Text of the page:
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WASHINGTON Three Republican senators, hoping to
speed the hiring of law enforcement agents on U.S. borders, on
Friday introduced legislation waiving lie detector tests for job
applicants who already serve in law enforcement or have done
The “Boots on the Border Act” was backed by Senate Homeland
Security Committee Chairman Ron Johnson, Senator John McCain, a
member of that panel, and Senator Jeff Flake, who serves on the
Senate Judiciary Committee, which oversees immigration policy.
Flake, in a statement, noted that long screening procedures
have resulted in 1,768 Border Patrol positions and 1,046 Customs
and Border Protection jobs remaining unfilled.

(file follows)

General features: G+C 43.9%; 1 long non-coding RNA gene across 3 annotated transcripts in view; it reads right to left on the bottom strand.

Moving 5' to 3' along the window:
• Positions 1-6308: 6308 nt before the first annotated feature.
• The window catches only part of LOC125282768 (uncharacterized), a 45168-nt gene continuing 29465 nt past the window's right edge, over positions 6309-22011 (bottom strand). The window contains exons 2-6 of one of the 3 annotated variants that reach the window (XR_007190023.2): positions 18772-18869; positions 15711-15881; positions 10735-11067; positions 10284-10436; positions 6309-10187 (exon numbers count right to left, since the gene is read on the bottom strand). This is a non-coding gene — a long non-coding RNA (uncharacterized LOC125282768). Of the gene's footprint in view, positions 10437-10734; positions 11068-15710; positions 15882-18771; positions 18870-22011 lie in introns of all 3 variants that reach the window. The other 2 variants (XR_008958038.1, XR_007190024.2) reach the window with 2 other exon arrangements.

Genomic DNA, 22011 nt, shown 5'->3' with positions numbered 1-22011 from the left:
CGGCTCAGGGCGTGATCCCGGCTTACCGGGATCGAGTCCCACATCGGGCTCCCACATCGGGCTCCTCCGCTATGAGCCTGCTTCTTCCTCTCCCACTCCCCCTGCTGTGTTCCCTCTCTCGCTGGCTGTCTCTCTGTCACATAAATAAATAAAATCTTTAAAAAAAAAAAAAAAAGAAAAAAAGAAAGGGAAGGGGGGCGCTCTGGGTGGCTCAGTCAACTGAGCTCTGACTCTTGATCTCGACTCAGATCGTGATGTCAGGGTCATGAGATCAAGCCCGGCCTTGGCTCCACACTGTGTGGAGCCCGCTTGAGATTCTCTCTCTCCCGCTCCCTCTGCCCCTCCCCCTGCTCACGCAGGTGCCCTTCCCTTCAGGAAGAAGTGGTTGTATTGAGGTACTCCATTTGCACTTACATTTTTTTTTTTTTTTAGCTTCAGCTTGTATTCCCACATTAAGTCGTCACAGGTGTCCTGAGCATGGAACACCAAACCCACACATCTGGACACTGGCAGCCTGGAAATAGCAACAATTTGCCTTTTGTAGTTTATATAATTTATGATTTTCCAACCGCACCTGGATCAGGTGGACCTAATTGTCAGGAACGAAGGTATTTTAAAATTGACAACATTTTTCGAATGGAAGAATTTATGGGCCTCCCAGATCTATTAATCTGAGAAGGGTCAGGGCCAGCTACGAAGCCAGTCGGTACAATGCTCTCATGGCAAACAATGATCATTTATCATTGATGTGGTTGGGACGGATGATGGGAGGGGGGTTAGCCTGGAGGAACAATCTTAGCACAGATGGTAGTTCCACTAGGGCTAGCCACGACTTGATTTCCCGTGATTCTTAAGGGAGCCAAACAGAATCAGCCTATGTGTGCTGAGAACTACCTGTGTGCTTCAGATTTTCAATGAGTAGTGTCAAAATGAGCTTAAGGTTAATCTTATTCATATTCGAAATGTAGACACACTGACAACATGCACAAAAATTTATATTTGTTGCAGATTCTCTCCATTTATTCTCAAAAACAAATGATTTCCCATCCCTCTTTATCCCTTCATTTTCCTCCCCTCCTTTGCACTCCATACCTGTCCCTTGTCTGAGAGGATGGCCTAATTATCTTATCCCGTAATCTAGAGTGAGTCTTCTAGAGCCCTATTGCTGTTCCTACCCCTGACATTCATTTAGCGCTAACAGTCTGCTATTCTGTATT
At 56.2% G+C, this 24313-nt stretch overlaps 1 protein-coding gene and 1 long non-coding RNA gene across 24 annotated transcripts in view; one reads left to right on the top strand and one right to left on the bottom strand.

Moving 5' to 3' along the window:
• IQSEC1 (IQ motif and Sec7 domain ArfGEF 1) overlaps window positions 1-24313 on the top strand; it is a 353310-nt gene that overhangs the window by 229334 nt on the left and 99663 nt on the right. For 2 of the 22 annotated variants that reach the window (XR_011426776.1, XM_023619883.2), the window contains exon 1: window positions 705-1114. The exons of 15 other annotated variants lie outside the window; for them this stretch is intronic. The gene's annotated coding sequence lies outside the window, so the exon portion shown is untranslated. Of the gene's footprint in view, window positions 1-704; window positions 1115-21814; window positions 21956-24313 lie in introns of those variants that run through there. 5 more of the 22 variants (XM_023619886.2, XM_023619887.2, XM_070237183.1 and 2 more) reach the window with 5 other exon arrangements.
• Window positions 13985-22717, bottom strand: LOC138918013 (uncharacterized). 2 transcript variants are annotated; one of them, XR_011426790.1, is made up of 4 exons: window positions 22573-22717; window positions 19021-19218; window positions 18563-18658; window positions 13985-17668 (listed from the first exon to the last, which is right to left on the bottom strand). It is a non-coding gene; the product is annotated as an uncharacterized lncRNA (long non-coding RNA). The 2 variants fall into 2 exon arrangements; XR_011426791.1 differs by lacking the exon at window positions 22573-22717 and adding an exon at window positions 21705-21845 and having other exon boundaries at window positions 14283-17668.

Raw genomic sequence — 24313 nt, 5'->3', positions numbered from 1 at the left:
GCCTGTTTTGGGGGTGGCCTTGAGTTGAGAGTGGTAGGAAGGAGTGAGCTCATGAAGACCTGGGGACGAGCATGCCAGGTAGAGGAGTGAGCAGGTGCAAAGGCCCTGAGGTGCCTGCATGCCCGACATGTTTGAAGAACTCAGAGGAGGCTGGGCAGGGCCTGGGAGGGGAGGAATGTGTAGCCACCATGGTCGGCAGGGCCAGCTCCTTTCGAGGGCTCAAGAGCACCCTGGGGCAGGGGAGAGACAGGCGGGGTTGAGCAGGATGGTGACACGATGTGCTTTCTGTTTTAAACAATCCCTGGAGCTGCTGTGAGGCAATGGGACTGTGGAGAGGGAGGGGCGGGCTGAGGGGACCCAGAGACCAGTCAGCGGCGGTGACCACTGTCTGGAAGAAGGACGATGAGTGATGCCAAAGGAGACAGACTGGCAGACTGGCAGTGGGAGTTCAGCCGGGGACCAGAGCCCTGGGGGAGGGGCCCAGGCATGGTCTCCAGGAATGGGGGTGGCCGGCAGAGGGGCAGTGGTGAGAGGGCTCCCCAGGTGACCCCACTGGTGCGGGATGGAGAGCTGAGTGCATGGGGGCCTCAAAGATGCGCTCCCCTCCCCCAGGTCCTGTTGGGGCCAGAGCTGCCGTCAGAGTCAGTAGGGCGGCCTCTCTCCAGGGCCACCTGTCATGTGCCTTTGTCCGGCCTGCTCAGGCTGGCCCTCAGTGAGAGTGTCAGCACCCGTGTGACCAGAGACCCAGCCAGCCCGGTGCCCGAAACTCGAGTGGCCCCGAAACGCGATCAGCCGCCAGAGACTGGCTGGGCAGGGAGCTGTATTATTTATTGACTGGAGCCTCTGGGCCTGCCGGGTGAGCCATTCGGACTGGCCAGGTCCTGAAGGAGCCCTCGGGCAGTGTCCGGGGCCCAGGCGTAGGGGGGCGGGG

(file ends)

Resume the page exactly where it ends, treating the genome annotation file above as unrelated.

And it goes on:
At the same time, the Department of Homeland Security has
plans to add more than 5,000 border enforcement agents to the
The legislation, which would have to go through several
steps in the Senate and House of Representatives before it could
become law, comes as the Trump administration is stepping up
deportations of illegal immigrants. It also is moving to
restrict travel in the United States for people from six
predominately Muslim countries, a move that faces legal
Under the Senate bill, CBP could waive current polygraph
requirements for applicants who have been working in federal,
state and local law enforcement for the past three years, have
clean employment records and have successfully completed
polygraph and other background investigations.
The bill also would cover U.S. armed forces personnel and
“This legislation would address CBP’s chronic staffing
shortage by streamlining background tests for qualified
veterans, military service members, and law enforcement officers
in good standing,” McCain said in a statement.
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